Frag-mentation of Wisconsin Land
Invasive Species
Native Species: live in their historical range.
Exotic/Invasive Species: species that live outside
of their historical range.
Examples: Zebra Mussel, Silver Carp, Kudzu Vine,
Deliberately Introduced Species
Purple loosestrife
European starling
African honeybee
(“Killer bee”)
Marine toad
(Giant toad)
Water hyacinth
Japanese beetle
Salt cedar
European wild boar
(Feral pig)
Fig. 11-11a, p. 234
An Invasive Vine (Kudzu)
Zebra Mussel
Accidentally Introduced Species
Sea lamprey
(attached to lake trout)
Formosan termite
fire ant
Zebra mussel
Brown tree
Asian long-horned
Eurasian ruffe
Common pigeon
(Rock dove)
Asian tiger mosquito Gypsy moth larvae
Fig. 11-11b, p. 234
Exotic Species recorded in the countries of
Iceland, Sweden, Finland, Norway, and
Water pollution.
Air pollution.
Pesticides, heavy metals, acids, oil spills.
Endocrine disruptors, lead, NOx, SO2,.
Nutrients cause algal blooms and dead zones.
Thermal pollution, noise pollution.
• World population currently at 7.3 Billion
Climate Change
• Patterns of temperature and precipitation are
• Some species may be able to migrate while
others will not.
Global Warming may become
the leading cause of species
loss in the future.
• Individuals are removed faster than they can
be replenished.
Examples: Do Do Bird, Mammoths, North and
South American camel.
More recent: American Bison (75 million down to
1000), Passenger pigeon
Overhunting Remains a Major Threat
-Sport hunting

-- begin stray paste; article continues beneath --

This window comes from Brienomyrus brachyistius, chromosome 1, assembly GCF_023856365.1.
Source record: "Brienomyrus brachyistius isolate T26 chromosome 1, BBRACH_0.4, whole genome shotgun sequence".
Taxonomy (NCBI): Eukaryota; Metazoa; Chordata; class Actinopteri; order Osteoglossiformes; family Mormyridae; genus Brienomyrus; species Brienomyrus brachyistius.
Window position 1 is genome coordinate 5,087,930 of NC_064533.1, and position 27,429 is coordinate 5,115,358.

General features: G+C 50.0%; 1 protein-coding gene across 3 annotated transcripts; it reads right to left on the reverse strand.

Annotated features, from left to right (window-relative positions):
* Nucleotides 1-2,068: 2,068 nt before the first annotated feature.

-Predator/pest eradication (WOLVES ARE IN TROUBLE!)
Fig. 11-19, p. 241
• Fishing methods kill
many non-target species
• 34% fish at risk
• Biggest problems =
–Europe (86% risk)
–Asia (69% at risk)
Harvesting Corals
• Coral collection destabilizes reefs and
decreases habitat
Effects of Whaling
Harvesting Tropical Fish
• Cyanide for fish-colllecting
• Only 1 out of every 5 fish collected makes
it to the store alive.
Plant and Animal Trade
Lacey Act 1900: Forbids the interstate shipping of
all illegally harvested plants and animals.
Convention on International Trade in Endangered
Species of Wild Fauna and Flora (CITES) 1973:
Controls the International trade of threatened
plants and animals.
Red List: list of threatened species.
Marine Mammal Protection Act 1972: prohibits the
killing of all marine mammals in the US and
prohibits the import or export of any body parts.
Endangered Species Act 1973: Implements CITES.
• The US Fish and Wildlife Service determines
which species are endangered and regulates.
• Purchases land that is critical to species survival.
• Maintains endangered lists.
• Some have been taken off: Bald Eagle, Bison,
Gray Whale
Convention on Biological Diversity
• Created in 1992, international effort.
• Has not met its goals
Trends 2002-2010
• Species still going extinct.
• ¼ plants species still threatened with extinction.
• Natural habitats becomes smaller.
• Genetic diversity of crops still declining.
• Widespread loss of ecosystem function.
• Ecological footprint of humans has increased.
• Causes of biodiversity loss have increased or
remained the same.
Protecting Entire Ecosystems
• Biodiversity hotspots.
• Amount of protected land has increased!
• Island biogeography: large areas closer to
“mainlands” are more biologically diverse.
• Used to determine what type of areas to
Metapopulations: collection of smaller
populations connected by corridors.
Single large or several small (SLOSS) is the
• Several small increases the amount of “edge
Edge Habitat: where 2 different types of
communities come together.
Biosphere Reserves
• Biosphere Reserves are protected areas
that have zones with varying human
• Currently 564 biosphere reserves
worldwide with 47 in the US
• Big Bend National Park in Texas.